John P. Child has a strong opinion on the 2020 presidential election: “I think it was robbed, fair and square.”
He’s not one to stage a coup, he says. But he no longer trusts local officials to organize the elections.
So, like a growing number of Americans who support former President Donald Trump, he took training courses from conservative groups on how to be a poll watcher in the 2022 midterm elections. This time he will be able to see for himself.
It’s part of a nationwide movement led by MAGA influencers who have been circulating false information about voter fraud, with former Trump adviser Steve Bannon being the most high-profile.
In a recent episode of his “War Room” podcast, Bannon said, “Biden is illegitimate, and we are going to prove it. … This will never happen again.
Bannon hosts many guests who are working to build an army of conservative election workers, like Cleta Mitchell, a lawyer who tried to help overturn the 2020 election. “Across the country, we’re deploying people to watch the polls and watch everything that’s going on,” Mitchell said.
Some of these MAGA influencers travel the country. David Clements tells crowds that voting machines are extremely vulnerable. He concludes his presentation with a moving appeal that audience members do more than consume content. “You have to get in the ring,” he said in Michigan. “You can’t fight that on social media.”
It has a real effect. CNN caught up with Child, a real estate agent, outside of a training run by Delaware County Conservatives in suburban Philadelphia. The organizer had only planned for a few people, but about a dozen showed up and she had to look for more chairs.
Child showed CNN the training materials, which go over many technical and procedural details about how votes are counted after polls close — and whether each is a way to cheat. They cast a cloud of suspicion over the vote without any evidence.
“My head was spinning at the end,” he said of the presentation, explaining that he went to the seminar a second time to better understand the issue.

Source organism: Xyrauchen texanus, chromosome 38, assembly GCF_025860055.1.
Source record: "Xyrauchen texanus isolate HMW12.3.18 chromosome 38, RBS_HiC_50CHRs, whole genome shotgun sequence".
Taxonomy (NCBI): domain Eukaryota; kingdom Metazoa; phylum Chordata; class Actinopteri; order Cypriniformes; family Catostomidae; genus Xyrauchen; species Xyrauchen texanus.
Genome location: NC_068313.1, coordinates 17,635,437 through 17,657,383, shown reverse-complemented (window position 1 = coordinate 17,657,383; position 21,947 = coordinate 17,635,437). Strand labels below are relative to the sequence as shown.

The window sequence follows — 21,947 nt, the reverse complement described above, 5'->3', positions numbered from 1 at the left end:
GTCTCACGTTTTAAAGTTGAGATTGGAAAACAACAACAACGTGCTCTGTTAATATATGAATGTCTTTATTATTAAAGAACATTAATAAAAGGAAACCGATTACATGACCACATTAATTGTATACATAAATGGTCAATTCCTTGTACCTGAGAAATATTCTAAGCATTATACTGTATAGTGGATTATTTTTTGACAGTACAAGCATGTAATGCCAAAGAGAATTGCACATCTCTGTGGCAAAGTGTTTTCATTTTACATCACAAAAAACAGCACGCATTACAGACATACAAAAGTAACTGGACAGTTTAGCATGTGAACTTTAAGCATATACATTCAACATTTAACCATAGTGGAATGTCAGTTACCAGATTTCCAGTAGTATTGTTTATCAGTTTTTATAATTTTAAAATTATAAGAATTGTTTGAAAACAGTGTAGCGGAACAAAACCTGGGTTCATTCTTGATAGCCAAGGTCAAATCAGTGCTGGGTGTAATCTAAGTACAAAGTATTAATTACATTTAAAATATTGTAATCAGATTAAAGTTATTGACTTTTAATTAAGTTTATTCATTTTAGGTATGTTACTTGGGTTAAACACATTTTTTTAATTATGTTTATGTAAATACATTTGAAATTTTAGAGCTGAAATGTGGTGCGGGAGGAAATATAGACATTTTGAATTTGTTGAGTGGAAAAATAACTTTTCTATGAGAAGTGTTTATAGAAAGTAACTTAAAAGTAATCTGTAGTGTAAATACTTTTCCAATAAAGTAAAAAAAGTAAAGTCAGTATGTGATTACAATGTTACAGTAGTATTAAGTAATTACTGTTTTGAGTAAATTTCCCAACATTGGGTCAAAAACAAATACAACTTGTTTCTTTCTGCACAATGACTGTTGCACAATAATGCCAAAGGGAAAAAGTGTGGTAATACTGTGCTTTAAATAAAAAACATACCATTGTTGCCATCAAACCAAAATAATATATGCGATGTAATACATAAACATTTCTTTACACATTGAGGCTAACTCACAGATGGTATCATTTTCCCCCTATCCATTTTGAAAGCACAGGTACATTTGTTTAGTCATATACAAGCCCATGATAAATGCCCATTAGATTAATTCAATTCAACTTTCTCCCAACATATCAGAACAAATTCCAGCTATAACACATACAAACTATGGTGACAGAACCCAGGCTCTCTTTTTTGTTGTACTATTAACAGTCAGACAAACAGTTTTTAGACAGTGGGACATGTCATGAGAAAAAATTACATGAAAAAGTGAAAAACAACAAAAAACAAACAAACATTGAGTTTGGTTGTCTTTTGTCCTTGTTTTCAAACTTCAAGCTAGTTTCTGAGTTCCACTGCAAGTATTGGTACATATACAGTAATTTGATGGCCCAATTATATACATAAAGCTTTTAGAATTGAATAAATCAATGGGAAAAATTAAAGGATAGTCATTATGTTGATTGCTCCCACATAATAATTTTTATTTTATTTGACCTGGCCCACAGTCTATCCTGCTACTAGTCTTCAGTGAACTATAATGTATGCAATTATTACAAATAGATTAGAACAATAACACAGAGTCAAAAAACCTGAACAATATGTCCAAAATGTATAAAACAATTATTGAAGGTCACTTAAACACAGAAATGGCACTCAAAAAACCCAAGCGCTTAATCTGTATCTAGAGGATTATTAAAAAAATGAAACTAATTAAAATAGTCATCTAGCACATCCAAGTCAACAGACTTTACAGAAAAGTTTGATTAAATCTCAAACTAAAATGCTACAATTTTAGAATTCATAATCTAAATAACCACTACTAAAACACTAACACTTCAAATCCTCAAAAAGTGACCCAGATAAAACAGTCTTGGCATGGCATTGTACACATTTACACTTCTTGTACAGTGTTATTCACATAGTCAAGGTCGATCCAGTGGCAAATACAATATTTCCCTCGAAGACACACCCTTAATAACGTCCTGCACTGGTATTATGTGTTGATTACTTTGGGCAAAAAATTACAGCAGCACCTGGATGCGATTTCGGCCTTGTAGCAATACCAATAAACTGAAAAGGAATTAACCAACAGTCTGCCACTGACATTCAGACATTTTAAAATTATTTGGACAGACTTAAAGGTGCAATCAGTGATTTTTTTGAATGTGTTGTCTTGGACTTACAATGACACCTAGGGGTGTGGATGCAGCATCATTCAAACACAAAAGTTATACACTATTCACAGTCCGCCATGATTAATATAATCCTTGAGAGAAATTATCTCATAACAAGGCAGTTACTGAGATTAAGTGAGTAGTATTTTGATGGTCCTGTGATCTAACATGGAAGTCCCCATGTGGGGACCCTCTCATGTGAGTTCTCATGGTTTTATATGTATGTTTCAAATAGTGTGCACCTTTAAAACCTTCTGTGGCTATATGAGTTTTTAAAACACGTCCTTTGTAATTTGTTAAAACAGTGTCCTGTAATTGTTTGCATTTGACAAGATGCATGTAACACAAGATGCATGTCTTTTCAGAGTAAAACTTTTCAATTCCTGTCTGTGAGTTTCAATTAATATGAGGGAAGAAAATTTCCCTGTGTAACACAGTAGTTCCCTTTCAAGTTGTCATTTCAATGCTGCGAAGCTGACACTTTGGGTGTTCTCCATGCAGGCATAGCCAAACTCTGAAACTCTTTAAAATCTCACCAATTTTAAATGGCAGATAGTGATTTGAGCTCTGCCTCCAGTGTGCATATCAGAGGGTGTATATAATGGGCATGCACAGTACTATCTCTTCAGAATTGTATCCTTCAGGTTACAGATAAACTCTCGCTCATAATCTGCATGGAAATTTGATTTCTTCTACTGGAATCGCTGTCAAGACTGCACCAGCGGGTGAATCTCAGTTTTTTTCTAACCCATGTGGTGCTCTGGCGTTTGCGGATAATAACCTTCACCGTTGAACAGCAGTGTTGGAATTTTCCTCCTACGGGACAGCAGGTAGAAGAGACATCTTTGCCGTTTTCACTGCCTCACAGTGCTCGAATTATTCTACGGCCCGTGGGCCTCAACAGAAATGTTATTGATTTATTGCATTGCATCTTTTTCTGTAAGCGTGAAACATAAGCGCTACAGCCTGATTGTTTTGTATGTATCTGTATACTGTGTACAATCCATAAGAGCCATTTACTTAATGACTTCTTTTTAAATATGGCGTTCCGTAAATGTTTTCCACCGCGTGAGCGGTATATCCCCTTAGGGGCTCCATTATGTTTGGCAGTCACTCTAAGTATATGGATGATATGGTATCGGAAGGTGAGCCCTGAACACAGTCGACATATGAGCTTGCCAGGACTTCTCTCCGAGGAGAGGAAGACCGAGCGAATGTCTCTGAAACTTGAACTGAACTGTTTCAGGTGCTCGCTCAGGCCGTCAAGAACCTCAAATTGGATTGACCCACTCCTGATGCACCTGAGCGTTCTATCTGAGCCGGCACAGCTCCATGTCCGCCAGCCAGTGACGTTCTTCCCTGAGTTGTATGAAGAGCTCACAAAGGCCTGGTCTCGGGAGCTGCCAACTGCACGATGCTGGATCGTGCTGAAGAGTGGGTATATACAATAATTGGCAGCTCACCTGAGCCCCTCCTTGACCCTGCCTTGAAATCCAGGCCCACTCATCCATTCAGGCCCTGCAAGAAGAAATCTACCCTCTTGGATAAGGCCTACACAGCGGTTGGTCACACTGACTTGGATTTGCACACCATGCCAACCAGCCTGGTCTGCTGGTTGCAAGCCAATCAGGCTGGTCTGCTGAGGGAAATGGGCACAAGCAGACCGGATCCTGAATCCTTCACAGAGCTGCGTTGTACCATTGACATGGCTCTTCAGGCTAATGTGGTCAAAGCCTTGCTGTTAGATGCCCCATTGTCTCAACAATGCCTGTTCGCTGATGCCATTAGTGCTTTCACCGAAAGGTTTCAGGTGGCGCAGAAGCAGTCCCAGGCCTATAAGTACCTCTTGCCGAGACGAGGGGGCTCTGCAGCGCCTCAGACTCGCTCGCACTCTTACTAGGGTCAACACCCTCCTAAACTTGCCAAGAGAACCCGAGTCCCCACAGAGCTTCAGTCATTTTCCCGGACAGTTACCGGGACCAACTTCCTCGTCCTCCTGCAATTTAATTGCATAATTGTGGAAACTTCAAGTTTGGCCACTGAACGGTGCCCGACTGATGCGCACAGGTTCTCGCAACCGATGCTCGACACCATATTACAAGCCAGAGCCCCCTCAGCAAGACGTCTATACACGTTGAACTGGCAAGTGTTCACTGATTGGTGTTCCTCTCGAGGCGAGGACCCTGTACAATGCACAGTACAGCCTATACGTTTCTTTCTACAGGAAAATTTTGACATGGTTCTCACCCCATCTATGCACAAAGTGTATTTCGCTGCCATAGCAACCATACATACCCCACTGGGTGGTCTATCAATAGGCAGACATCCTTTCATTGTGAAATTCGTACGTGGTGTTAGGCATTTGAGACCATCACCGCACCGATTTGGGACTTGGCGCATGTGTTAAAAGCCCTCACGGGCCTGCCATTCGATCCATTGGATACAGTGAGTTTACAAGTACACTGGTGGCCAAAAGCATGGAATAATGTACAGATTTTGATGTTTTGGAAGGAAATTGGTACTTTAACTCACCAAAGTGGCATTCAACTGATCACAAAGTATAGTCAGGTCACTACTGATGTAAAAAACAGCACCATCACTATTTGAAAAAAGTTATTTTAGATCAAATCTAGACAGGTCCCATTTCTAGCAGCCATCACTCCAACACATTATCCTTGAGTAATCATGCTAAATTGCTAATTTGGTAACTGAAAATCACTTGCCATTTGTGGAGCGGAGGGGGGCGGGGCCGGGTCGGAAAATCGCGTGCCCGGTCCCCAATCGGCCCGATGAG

“I would vote, you know, every time and…push the buttons and go home,” he said. “And the seminar basically showed us what happens after you vote. And that’s what opened my eyes.
“The only thing I remember very well was the paper in the touch writer,” he said of what he learned about the special materials needed that weren’t paper. ordinary.
“So if you see Hammermill is out, you’re supposed to say, hey, stop, stop the procedure.”
The child raised some debunked allegations of voter fraud. When CNN showed him proof that the claims were false, he accepted it — he was even friendly about it. But he couldn’t help thinking that something was wrong. He thought elections should go back to paper ballots and a single day of voting.
Paper track: “People come up to us at county council meetings and say, ‘We have to use paper ballots!’ And I’m like, ‘We’re using paper ballots. Do you understand that we use paper ballots?” Delaware County Councilwoman Christine Reuther told CNN. “Votes are cast on a paper ballot and then they are scanned and the results of that vote are tabulated on the scanner. But you’re not really voting on the scanner, you’re voting on the paper ballot, and that paper ballot is kept as a record of the voter’s vote.
At a county council meeting, it was clear officials were frustrated with the many citizens who used the public comment period to make false claims about voter fraud. That frustration makes sense: Delaware County has now fought 15 lawsuits against 2020 election deniers. It has won them all. But the county told CNN it cost $250,000. Reuther said she was worried about the time and money this movement would consume with the midterm elections and the 2024 elections.
Pennsylvania may have some of the most scrutinized races nationally, with a U.S. Senate seat and governorship on the line. Delaware County was once a Republican stronghold, but has grown steadily more Democratic over the past decade. . In the last election, the entire county council became Democrat for the first time.
“These things are fairy tales,” Carl Belis, who has run in multiple elections, told CNN of public comments claiming voting machines were vulnerable to fraud.
Belis was not worried about working this election in Delaware County. If anyone tried to disrupt the vote, the police would be called. “Across the country? Yeah, I think there’s definitely going to be trouble. That’s why I tell people, ‘Be ready now. Don’t be stupid like January 6th.'”
The kid says he just wants the rules to be followed. And if the Democrats win, he will go on with his life. “What, am I going to start a revolt? No,” he said. “You have to accept it. What else are you going to do?
Read the full story here and watch the interview below: